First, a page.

Originally published on Youthradio.org, the premier source for youth generated news throughout the globe.
By: Robyn Gee
Eighteen-year-old Maya Cueva is a senior at Berkeley High School, which recently divided its 3,000-plus student population into small learning academies. Does this impact her learning experience? Definitely. She said she sees students benefiting from tighter relationships with their teachers and more academic attention. The question is whether schools across America should adopt the small learning community model based on Cueva's story of success.
Dr. Tony (Anthony) Frontier is an Assistant Professor of Doctoral Leadership Studies and the Director of Teacher Education at Cardinal Stritch University in Milwaukee, WI, and he is skeptical about macro-level education reform, and whether the big initiatives eventually translate into changes in the classroom. For example, small schools might be all the rage, and adopted as a "silver bullet" for solving educational inequity, but are small schools actually changing the way students learn?
Frontier explained that structural changes are visible initiatives aimed at reorganizing the way schools operate. Frontier calls the popular ones "silver-bullets" because school districts adopt them under the misconception that they will fix everything.
Some of these initiatives include:
- smaller class size
- block scheduling
- gender-separate classes
- breaking large high schools into small academies
Meanwhile, the White House released a fact sheet about President Obama's goal to "out-educate" our global competitors by spending money on programs like Race to the Top, a competitive program that dedicates $4 billion to embrace policy and practical changes in school districts around the country.
Then there's Investing in Innovation - a program that dedicates $650 million to programs that support high-needs students and work towards closing the achievement gap. Since the point of this dedicated money is to support new, innovative ideas, we don't know all of the programs this budget will fund, since some of them have yet to be created. However, it's a good opportunity to examine whether we're even focusing on the right KINDS of change.
"Adults may notice the difference with these changes, but unless it reaches the point of contact between teacher and student, these 'silver bullet' initiatives exist only as potentials," said Frontier. For instance, students might have the exact same experience in a class of 30 students as they do in a class of 10, if the teaching is the same. Frontier said the key is making structural changes that are based on strategic changes pertaining to actual instruction, like teacher professional development, and instructional strategies to teach certain kinds of lessons.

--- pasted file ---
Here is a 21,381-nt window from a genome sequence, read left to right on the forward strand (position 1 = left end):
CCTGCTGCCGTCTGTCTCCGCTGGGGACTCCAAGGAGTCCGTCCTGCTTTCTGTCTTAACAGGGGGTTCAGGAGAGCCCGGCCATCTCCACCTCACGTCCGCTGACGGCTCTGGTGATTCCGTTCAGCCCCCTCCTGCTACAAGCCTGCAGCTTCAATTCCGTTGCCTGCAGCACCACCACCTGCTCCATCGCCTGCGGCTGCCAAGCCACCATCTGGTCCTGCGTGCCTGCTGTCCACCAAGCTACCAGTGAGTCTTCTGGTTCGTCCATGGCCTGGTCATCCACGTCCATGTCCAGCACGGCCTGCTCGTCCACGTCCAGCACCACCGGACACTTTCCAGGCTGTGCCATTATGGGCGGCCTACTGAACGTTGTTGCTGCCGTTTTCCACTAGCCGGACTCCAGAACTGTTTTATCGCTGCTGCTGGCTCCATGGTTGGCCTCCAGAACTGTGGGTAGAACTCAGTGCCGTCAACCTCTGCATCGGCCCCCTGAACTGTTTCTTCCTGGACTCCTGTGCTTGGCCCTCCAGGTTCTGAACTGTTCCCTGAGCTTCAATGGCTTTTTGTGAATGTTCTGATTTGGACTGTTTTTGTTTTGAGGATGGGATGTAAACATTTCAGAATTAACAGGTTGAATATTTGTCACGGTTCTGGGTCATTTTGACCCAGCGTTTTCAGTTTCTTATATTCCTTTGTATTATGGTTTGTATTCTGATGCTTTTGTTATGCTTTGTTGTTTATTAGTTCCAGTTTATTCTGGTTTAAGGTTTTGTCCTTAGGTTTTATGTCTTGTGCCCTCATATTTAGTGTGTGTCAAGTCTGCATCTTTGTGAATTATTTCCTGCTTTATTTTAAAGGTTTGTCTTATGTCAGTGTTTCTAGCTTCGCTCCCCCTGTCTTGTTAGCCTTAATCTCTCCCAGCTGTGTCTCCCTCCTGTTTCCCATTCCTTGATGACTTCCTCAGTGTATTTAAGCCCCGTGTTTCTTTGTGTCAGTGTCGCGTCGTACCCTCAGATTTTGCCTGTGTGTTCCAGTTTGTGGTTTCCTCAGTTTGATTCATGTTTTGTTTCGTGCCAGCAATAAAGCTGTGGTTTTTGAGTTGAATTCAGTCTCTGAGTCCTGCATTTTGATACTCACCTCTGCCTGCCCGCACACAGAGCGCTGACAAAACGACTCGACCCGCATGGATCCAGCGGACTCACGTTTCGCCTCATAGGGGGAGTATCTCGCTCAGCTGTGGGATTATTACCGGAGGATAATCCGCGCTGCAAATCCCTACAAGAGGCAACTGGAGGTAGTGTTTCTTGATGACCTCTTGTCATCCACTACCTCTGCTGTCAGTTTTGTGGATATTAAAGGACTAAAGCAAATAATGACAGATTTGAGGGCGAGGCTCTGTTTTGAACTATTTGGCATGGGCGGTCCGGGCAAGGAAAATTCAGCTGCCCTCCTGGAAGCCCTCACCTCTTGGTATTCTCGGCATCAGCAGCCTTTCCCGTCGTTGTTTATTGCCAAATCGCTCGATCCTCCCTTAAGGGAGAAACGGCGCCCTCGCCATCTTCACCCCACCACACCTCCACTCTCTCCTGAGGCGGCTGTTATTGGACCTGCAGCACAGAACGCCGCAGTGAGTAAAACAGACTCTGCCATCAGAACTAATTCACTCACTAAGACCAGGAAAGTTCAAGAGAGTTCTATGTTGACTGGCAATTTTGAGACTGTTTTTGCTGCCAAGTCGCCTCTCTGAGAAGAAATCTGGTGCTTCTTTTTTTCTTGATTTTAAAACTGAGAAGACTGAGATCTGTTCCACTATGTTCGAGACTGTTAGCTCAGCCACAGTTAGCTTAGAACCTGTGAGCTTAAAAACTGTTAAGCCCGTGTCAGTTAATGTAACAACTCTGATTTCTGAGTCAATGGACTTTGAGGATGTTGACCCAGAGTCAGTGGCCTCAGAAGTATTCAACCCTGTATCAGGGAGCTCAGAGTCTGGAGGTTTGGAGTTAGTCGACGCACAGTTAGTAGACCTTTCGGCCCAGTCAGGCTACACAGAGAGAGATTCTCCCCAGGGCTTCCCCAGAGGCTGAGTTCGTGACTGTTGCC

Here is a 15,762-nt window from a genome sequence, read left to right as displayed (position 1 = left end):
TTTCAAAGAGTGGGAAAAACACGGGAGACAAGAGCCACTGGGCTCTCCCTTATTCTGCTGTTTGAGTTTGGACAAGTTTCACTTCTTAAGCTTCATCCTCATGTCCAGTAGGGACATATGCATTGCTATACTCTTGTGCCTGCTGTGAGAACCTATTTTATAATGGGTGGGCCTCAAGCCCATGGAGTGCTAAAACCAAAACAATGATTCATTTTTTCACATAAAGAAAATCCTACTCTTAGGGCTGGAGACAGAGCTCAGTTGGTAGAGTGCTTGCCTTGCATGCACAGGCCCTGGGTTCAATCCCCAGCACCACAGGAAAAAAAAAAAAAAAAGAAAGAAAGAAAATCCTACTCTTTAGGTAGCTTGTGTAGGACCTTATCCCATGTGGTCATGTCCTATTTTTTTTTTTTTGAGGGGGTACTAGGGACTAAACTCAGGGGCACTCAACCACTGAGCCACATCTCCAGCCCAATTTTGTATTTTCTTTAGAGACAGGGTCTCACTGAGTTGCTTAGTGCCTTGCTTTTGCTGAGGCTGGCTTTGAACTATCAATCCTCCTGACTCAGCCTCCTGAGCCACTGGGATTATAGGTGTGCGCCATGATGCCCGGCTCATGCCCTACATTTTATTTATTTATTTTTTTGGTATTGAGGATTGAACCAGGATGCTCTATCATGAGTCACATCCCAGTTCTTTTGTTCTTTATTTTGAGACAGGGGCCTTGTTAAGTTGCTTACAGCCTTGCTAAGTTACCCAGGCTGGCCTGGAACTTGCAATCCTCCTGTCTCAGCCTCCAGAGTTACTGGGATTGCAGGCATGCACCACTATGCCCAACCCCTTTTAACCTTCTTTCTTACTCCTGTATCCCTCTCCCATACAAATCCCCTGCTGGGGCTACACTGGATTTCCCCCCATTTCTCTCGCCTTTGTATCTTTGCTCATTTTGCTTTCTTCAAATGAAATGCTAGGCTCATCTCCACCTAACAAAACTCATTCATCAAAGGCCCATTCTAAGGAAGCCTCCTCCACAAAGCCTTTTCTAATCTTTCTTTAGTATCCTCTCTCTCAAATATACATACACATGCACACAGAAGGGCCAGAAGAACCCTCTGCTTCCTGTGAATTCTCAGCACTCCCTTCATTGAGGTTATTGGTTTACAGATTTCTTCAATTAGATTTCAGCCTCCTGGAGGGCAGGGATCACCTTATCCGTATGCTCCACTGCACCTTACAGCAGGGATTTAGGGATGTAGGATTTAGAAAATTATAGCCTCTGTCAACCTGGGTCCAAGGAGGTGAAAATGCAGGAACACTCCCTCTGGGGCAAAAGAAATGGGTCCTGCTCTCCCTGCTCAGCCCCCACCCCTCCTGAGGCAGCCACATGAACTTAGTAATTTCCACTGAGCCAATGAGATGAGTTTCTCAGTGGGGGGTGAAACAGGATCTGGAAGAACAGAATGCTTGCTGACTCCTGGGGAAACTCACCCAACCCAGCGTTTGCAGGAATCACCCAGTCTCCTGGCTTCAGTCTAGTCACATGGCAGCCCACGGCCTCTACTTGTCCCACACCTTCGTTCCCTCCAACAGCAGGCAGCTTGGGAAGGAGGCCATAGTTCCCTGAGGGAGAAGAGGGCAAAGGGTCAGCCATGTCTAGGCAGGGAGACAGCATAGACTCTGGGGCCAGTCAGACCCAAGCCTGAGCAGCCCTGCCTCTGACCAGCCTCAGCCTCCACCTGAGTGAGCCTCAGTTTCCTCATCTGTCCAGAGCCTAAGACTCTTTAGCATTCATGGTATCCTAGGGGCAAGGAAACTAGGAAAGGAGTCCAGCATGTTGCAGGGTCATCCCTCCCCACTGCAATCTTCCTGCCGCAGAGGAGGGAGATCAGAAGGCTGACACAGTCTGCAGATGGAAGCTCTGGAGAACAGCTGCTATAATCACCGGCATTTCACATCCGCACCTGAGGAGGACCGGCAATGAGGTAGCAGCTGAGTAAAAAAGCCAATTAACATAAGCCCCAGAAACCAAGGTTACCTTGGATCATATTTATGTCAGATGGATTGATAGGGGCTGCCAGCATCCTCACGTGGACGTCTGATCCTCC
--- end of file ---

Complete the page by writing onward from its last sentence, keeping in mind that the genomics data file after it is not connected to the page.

"The misconception is that charter schools will take care of everything, smaller classes will take care of everything , or summer school... No. It's what you do during that time that is the difference between effective schools and ineffective schools," said Frontier.
One "silver bullet" initiative that has caught on lately in education is punishing teachers for not achieving results on test scores, and instituting merit-based pay for teachers. Frontier opposes these initiatives. He said more so than in other spheres of public life, being certified as a teacher does not signal immediate expertise. "It's about creating a culture where you can ask, 'How do I get better?' and where it's valued to ask, 'How do you teach this kind of lesson?'" he said - as opposed to punishing a teacher for not being an expert already. "Teaching is too complex a task to not acknowledge that it takes a career to experience mastery," said Frontier.
So what's the answer? How do we make sure that Obama's investment in structural change actually transforms student learning?
"We have to go beyond the idea of reorganizing and thinking that things will magically get better," said Frontier. "You have to improve teaching, you have to change students' conceptualizations about themselves as learners. Kids at failing schools - those are kids who have been playing a losing game for ten years, and it takes time to change people's thinking," he added. In addition, it takes time to change teachers' perceptions of their own profession. "We need teachers doing their craft with more clarity, complexity, and more nuance," said Frontier, instead of relying on big levers to make the change for them.
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